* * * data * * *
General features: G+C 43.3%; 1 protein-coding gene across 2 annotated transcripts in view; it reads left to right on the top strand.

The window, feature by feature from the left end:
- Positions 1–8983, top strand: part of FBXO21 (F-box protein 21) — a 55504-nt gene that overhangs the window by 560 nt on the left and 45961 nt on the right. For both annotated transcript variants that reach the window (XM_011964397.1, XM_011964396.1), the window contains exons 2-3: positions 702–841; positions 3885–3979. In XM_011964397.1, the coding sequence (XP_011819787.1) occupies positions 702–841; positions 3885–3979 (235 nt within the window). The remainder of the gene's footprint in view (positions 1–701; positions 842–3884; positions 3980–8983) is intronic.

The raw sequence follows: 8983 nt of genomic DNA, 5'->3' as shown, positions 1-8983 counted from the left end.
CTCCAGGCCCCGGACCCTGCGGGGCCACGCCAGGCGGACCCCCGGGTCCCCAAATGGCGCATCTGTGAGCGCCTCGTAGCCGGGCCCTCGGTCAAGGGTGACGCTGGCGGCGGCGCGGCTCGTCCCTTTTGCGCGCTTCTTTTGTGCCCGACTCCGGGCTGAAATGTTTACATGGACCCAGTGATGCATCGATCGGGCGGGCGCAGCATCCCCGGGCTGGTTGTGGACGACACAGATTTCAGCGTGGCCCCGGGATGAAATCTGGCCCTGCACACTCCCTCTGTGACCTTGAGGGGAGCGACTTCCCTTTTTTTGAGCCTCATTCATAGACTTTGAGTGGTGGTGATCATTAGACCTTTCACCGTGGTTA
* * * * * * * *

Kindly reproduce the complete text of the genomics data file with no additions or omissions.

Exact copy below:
General features: G+C 43.3%; 1 protein-coding gene across 2 annotated transcripts in view; it reads left to right on the top strand.

The window, feature by feature from the left end:
- Positions 1–8983, top strand: part of FBXO21 (F-box protein 21) — a 55504-nt gene that overhangs the window by 560 nt on the left and 45961 nt on the right. For both annotated transcript variants that reach the window (XM_011964397.1, XM_011964396.1), the window contains exons 2-3: positions 702–841; positions 3885–3979. In XM_011964397.1, the coding sequence (XP_011819787.1) occupies positions 702–841; positions 3885–3979 (235 nt within the window). The remainder of the gene's footprint in view (positions 1–701; positions 842–3884; positions 3980–8983) is intronic.

The raw sequence follows: 8983 nt of genomic DNA, 5'->3' as shown, positions 1-8983 counted from the left end.
CTCCAGGCCCCGGACCCTGCGGGGCCACGCCAGGCGGACCCCCGGGTCCCCAAATGGCGCATCTGTGAGCGCCTCGTAGCCGGGCCCTCGGTCAAGGGTGACGCTGGCGGCGGCGCGGCTCGTCCCTTTTGCGCGCTTCTTTTGTGCCCGACTCCGGGCTGAAATGTTTACATGGACCCAGTGATGCATCGATCGGGCGGGCGCAGCATCCCCGGGCTGGTTGTGGACGACACAGATTTCAGCGTGGCCCCGGGATGAAATCTGGCCCTGCACACTCCCTCTGTGACCTTGAGGGGAGCGACTTCCCTTTTTTTGAGCCTCATTCATAGACTTTGAGTGGTGGTGATCATTAGACCTTTCACCGTGGTTA